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    Using XBee’s for Wildlife Tracking / XBee 900 Range Test

    2010 - 04.24

    Using XBee 900’s for Wildlife Tracking

    Urban Range Test Setup

    We wanted to find out if XBee 900’s could be used as tracking system. Our first test took place at Washington Square Park. We used two XBee Pro 900 RPSMA. Monkey XBee was fitted with a Digi 2 dBi 7 inch omnidirectional antenna. The trackers XBee was also fitted with the same omnidirectional antenna. One person stayed with the trackers XBee at Washington Square Park, while the other person walked north on Fifth Avenue with the monkey XBee. We were able to get a range of .48 kilometers or 1/3 of a mile with the omnidirectional antennas. We then changed the trackers antenna to a 12 dBi Yagi directional antenna. Using the Yagi antenna increased our distance range marginally. We were able to get an additional .09 kilometers or 300 feet from the Yagi. An increased range was a secondary benefit for us.  We used the Yagi antenna mainly to locate the direction of the monkey.

    The second was at Central Park. We repeated the first test to see if the trees and foliage changed our results compared to the urban environment of Washington Square Park and Fifth Avenue.  The distance range was similar to urban test, the real issue is radio interference. We observed packet loss with the XBee’s. This issue is a characteristic of a highly sophisticated networking protocol.  Due to the high radio interference, packets were being resent causing a delay in trying to find the actual direction of the monkey collar.  XBee’s are great for getting you data reliably back and forth.  However, for our purpose we don’t care for data integrity.  We were instead trying to use the XBee’s as radio beacons.  Our conclusion was the XBee’s are not a suitable solution for replacing the current analog tracking system.

    Week 5 – Final Project Proposal

    2010 - 03.04

    Our group is in charge of developing a tracking system that improves upon current solutions.  The current solution for tracking the monkeys include  darting the monkey, putting a radio transmitter collar on the monkey.   The observer then tunes in that frequency with a radio receiver and listen for a blip.  The hard part is actually telling where the monkey is.  The user has to have some skill telling the direction of the blip.  Tracking a the monkeys requires using a directional antenna with a radio receiver and listening for faint blips.  The user then follows the strongest signal of blips until they can visually see the tagged monkey.

    Our group Lisa Maria, Sonaar, Zeven and I want to create a solution that improves upon current technology.  For starters, the current receiver require opening the unit up to change the frequency that the receiver listens to.  This can be solved by purchasing any radio scanner (receiver).  These radio scanners can scan through 50 frequencies a second and can be programmed to remember frequency such as those of the radio collars.  These scanners are cheaper than the current receiver which cost around $800.  A commercial radio scanner can be purchased for a $100 and have a lot more functionality.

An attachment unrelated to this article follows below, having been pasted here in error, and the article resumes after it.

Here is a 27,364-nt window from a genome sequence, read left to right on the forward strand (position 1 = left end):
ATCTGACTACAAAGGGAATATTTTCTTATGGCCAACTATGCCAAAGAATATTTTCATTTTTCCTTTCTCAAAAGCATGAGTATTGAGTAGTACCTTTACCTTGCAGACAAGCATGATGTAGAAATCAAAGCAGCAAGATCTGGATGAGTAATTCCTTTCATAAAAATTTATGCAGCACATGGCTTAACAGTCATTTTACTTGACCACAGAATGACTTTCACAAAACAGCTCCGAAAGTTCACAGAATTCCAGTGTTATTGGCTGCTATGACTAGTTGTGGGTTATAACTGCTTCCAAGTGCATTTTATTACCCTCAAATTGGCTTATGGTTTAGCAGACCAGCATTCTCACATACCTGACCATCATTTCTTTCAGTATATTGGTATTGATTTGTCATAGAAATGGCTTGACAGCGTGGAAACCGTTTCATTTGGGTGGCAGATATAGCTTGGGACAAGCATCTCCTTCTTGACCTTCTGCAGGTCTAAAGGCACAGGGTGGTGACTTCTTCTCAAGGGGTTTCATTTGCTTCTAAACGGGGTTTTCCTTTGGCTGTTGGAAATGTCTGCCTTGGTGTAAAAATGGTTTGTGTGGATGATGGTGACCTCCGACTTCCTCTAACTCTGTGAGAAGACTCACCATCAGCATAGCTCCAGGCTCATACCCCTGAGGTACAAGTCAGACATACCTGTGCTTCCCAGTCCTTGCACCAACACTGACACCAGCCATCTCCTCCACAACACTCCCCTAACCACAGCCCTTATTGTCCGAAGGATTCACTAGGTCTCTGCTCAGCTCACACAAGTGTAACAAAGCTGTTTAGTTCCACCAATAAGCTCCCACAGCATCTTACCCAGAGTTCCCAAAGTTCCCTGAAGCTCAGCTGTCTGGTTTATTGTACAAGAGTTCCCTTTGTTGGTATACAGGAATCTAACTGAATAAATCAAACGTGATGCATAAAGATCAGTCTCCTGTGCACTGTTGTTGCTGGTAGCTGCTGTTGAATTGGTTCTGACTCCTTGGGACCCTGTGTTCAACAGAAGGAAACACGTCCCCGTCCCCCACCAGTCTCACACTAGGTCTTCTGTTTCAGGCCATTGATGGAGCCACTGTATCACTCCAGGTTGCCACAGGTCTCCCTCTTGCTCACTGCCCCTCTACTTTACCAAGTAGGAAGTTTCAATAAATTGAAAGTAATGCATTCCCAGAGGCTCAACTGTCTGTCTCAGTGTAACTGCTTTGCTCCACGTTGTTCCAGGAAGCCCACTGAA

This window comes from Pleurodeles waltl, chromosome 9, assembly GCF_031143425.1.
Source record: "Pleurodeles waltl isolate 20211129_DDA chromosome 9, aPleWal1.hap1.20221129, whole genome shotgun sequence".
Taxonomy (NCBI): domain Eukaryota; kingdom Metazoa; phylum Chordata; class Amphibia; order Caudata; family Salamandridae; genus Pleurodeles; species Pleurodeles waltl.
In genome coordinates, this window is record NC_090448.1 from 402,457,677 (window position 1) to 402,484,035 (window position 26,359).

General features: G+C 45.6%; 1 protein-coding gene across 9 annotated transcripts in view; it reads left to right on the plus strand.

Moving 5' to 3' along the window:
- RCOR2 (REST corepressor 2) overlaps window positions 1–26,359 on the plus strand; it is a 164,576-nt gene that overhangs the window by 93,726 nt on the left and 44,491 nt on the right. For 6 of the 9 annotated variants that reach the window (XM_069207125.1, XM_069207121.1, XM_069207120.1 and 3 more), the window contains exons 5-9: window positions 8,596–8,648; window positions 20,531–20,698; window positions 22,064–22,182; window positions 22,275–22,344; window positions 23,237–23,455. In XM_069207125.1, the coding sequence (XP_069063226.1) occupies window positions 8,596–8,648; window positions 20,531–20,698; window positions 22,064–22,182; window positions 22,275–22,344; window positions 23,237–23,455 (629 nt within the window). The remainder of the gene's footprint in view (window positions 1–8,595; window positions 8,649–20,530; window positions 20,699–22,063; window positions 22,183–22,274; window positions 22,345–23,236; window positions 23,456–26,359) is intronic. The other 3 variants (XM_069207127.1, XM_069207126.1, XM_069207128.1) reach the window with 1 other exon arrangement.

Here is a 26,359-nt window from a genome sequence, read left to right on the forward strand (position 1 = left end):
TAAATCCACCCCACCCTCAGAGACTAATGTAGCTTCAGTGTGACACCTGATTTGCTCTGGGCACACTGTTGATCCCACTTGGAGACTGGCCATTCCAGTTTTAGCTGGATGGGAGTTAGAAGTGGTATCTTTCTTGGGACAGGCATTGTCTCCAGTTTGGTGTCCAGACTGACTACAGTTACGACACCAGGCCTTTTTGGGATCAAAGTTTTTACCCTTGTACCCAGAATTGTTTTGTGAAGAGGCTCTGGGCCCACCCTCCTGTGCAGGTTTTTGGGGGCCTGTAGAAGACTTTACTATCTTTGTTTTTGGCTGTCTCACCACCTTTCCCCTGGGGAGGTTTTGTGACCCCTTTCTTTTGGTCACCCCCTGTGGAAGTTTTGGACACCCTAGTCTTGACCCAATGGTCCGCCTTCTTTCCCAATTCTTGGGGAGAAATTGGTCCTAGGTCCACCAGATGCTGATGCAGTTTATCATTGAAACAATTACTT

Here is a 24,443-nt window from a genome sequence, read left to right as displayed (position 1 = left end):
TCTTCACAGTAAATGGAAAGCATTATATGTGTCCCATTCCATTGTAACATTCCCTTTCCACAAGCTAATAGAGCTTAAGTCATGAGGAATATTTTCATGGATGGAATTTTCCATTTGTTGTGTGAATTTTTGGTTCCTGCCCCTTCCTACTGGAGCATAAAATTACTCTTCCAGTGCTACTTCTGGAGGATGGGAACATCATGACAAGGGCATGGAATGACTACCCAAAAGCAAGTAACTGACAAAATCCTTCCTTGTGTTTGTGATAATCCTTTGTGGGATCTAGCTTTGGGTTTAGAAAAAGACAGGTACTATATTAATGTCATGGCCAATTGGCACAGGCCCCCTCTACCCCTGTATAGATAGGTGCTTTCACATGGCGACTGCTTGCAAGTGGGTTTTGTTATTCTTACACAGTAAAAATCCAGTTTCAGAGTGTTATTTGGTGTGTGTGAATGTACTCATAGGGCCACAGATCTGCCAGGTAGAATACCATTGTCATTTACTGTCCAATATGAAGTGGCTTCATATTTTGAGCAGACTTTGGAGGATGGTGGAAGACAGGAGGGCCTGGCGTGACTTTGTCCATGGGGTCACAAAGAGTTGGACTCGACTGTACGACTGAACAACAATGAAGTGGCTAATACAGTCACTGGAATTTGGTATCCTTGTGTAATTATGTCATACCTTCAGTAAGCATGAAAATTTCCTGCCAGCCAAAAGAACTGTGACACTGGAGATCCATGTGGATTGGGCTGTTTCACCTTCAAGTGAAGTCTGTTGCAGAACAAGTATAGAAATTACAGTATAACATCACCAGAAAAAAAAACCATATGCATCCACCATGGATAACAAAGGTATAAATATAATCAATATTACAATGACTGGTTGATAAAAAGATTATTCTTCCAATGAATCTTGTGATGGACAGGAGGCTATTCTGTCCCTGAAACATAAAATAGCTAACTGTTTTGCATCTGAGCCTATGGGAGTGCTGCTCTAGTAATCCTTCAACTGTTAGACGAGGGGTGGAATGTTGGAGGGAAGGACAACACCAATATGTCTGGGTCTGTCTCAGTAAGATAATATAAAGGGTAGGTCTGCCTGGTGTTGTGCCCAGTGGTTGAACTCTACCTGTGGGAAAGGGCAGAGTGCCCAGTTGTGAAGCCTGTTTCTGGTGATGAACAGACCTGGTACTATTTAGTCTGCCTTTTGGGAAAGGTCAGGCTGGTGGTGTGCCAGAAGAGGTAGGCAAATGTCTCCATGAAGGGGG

We propose to improve current technology and instruments used to track wildlife.  We will look into alternative telemetry receivers, antennas  and tagging transmitters.  We will test and compare current instruments to different alternatives.

    Telemetry Receivers and Consumer Receivers

    2010 - 03.03

    Our group began looking into using consumer grade radio scanners (receivers). They are a lot cheaper then the current telemetry specific receivers. There are pro’s and con’s to each type of receiver. The consumer receivers are cheaper and can be purchased at any electronic store. They offer a lot of features, such as communication with a computer and GPS integration.

    The tradeoff of the consumer radio scanner is they do not have a high sensitivity for picking up faint radio signals. The specific animal tracking scanners (telemetry receiver) can receive the faintest of transmitter beeps. Having a sensitive radio allows the user to hear a signal from a weak transmitting transmitter. The sensitivity of a consumer radio scanner is around 0.4 microvolts. A telemetry receiver has a sensitivity around 0.007 microvolts.

    We tested the consumer radio scanner and a the telemetry receiver to see if there is a noticeably difference in sensitivity. We put both receivers next to each other and had a transmitter collar laying across both antennas. The collar had a very weak signal due to a low battery. The telemetry receiver was able to receive the pulse from the collar while the consumer receiver just heard static noise. The test didn’t have to go any further. It was clear that the consumer receivers would receive the transmitter collar’s signal when battery is fully charged, but overtime the consumer receiver could not detect the faint signal of the radio collar.

    Telemetry Radio Tests from Russell de la Torre on Vimeo.

    Research in Tracking Animals

    2010 - 03.03

    Animal Tracking Whitepaper – Princeton University

    Tiny transmitter tracking Bee’s